PGG Wrightson’s Information Security Manager, Roger Temple, shares his career transition to information security, how he motivates change, and how he is embracing security as a growth enabler in his organisation
PGG Wrightson is a leading provider to the New Zealand agricultural sector with more than 1700 employees and a heritage of more than 170 years of working with the country’s farmers and growers to service their on-farm and on-orchard needs.
We asked the company’s Information Security Manager, Roger Temple, about how he ended up in an information security role and how to drive better security behaviours across organisations.
Temple went into arboriculture for 14 years after completing his bachelor’s degree. He worked on the tools as a climber and line clearer in NZ and the UK, then migrated to consulting, tree surveying and, finally, contracting management.
“During my time in the UK I did a lot of blue water sailing and met numerous people that worked in IT. I have always built my own PCs, so thought I was a bit of an IT wiz,” Temple says.
“I applied for a job as a SAN engineer for Sun Micro Systems and in getting to the last two, thought I might be able to make a go of IT. Suffice to say, I did not get the job.
“I got an opportunity through my cousin to work at a British start-up called SpinVox, and after floundering around for 3-4 months, I got offered a spot on an ISO 27001 lead auditors’ course which I subsequently passed.
“I have worked in security ever since. It was a great career move.”
Relieving the burden of driving change
Changing people’s behaviour is always one of the biggest challenges for information and cybersecurity practitioners.
Many companies have made fantastic progress with security improvements, controls, tooling, automation, and reporting. But how can leaders get the wider organisation to make security part of the way they work? Temple says that creating security culture is a critical part of his role.
“From my experience, people do not generally embrace change. I tackle this by trying to make security relevant to people, in both a professional and personal capacity,” he says.
“If you can make it real and increase knowledge and understanding, it helps to motivate change. The other part is making security part of working smarter and more efficiently; strive to make security part of business improvements and efficiencies.”
Temple shared some successful changes he managed to drive in his organisation over the past few months. One of those was implementing significant modifications to backend systems to facilitate the rolling out of Windows Hello across the whole business, including PGG Wrightson’s retail fleet of workstations. “In tandem with this, we introduced a no-password change with a longer password and launched a blanket 5-minute screen lock for all systems. The latter was quite a coup as our retail systems have never had anything in place! We got sign-off for this work back in August 2020, so it has been a long time coming,” he says.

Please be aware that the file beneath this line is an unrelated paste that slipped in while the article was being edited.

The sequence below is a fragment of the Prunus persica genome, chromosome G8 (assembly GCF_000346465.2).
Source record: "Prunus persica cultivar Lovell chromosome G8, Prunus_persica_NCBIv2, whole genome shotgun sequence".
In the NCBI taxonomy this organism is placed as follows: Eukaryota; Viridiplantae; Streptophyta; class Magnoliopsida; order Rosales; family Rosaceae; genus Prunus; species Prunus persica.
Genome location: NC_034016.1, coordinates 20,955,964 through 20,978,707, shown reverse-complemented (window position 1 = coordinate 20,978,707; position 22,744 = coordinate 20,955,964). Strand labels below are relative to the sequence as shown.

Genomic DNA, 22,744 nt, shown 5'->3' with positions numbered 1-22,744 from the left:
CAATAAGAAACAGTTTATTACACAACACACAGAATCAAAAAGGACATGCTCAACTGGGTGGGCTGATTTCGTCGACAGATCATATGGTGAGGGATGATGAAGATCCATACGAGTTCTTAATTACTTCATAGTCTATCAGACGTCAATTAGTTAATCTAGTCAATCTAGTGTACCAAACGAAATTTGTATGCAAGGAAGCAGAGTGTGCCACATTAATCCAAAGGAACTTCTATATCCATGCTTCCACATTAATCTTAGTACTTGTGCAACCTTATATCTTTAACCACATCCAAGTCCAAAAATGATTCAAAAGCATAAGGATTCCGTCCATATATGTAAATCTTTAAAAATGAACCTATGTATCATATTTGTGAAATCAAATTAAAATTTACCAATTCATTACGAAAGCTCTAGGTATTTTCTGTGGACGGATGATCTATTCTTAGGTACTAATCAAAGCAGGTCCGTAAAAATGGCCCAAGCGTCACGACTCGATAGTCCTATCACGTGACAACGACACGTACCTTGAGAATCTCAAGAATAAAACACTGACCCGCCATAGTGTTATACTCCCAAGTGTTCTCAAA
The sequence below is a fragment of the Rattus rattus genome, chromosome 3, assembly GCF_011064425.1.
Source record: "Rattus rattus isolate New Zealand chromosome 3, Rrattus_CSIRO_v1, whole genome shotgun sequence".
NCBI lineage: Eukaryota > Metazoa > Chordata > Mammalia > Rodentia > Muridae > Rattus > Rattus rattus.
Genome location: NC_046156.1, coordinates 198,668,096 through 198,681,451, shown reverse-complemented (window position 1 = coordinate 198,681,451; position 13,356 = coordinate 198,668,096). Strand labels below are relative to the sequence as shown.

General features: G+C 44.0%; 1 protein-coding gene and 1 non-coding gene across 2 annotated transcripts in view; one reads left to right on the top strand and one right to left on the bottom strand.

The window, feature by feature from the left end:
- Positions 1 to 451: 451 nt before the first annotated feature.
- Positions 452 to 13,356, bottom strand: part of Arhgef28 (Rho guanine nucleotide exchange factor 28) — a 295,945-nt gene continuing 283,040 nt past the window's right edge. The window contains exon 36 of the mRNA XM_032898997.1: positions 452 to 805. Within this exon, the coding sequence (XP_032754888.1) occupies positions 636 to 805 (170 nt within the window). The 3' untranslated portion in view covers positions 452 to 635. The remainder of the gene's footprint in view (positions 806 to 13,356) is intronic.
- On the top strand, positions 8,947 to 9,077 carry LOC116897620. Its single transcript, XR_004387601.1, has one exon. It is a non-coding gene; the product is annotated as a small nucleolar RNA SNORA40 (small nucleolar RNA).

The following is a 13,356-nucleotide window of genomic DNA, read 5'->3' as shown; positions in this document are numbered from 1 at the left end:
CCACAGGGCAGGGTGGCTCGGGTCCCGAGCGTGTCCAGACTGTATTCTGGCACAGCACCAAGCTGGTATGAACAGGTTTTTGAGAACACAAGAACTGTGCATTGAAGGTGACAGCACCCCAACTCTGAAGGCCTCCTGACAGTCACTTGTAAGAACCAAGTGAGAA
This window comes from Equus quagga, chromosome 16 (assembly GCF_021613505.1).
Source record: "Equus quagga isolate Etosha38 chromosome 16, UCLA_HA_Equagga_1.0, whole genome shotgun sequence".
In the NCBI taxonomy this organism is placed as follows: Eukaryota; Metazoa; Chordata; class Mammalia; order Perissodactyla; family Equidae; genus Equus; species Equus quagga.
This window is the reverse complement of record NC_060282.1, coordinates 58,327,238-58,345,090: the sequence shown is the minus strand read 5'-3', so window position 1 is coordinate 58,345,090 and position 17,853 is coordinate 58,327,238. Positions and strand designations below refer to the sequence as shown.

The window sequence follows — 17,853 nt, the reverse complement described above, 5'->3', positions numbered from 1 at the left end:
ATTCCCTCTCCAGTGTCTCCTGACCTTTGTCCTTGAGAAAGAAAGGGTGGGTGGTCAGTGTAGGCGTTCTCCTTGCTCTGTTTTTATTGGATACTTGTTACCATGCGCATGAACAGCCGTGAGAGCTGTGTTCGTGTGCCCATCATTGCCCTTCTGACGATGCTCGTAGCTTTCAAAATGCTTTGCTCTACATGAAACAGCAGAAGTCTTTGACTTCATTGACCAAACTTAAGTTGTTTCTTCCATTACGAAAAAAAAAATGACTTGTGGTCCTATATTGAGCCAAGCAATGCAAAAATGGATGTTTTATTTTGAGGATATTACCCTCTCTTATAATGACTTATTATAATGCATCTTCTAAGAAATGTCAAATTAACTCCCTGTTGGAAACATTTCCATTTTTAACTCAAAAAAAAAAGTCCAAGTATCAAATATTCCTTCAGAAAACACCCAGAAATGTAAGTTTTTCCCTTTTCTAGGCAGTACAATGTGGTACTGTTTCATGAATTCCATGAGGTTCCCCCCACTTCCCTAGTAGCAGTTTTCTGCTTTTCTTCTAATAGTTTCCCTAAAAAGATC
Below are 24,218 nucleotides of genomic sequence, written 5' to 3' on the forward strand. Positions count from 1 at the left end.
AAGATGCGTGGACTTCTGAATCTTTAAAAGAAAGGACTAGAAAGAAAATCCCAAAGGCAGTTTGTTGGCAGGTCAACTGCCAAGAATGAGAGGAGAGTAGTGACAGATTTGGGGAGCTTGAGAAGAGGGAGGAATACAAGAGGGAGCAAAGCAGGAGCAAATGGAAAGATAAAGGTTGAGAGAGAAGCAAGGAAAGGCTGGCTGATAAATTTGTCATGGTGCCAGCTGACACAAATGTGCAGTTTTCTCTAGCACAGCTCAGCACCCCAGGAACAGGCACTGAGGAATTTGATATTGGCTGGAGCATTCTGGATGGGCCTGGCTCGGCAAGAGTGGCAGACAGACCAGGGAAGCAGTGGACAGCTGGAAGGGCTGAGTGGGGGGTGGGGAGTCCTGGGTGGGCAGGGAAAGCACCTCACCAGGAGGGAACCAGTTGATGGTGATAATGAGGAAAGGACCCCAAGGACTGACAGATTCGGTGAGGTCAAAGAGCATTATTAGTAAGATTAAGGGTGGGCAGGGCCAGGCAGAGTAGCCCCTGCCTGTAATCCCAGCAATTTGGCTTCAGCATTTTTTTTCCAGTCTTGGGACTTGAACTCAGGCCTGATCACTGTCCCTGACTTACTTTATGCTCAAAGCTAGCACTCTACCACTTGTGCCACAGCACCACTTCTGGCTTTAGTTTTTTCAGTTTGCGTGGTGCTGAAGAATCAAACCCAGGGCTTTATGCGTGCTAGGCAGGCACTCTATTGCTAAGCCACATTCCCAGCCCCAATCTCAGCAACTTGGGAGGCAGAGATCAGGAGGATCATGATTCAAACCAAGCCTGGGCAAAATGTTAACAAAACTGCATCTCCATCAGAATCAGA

Security is an enabler
We asked Temple to share how he helps his organisation understand the value of cybersecurity. He said that a lot of this has occurred through osmosis.
“Creating an oversight of security across all the business units and the executive team and building relationships across the whole business,” he says.
“Training staff, preferably with role-based T&A, but any is better than none. Including phishing simulations as this is a fantastic way to increase awareness, and improvements are easy to measure.
“The world also does a great job, with the volume of headlines both in NZ and abroad that keep InfoSec front of mind. We have also had enough of our own security events to raise the profile of security and the need to do it well.”
Temple also shared some practical steps that he used to encourage his organisation to be more collaborative in his projects.
“Security is pretty much a mandated component for all work programs now, and this has been endorsed by the CEO; the security team needs oversight across all work programs, including vendor reviews and robust contractual security commitments,” he says. “We have been able to demonstrate the benefits of addressing security up front and have excellent support from the board and the executive team.”
The future of privacy in Asia-Pacific
Given his global career, we were interested in Temple’s thoughts on how European organisations are addressing privacy concerns, and how countries like New Zealand and Australia are evolving in this space.
“Privacy is fast becoming dominant on the world stage,” Temple says.
“The EU has led the way in this space with Directive 95/46/EC and now with GDPR. I spent my first eight years in security working in the UK and these laws were treated seriously, and were also a very useful ‘compliance stick’ to motivate faltering executives.
“Most of the western world has followed the EU’s lead, and in New Zealand we follow Australia’s lead. In my six years back in NZ, there have been a lot of positive changes in this space, and I foresee this only increasing. “Robust privacy legislation is one of many foundations on which you can build an effective program for the security of your customer and business data.”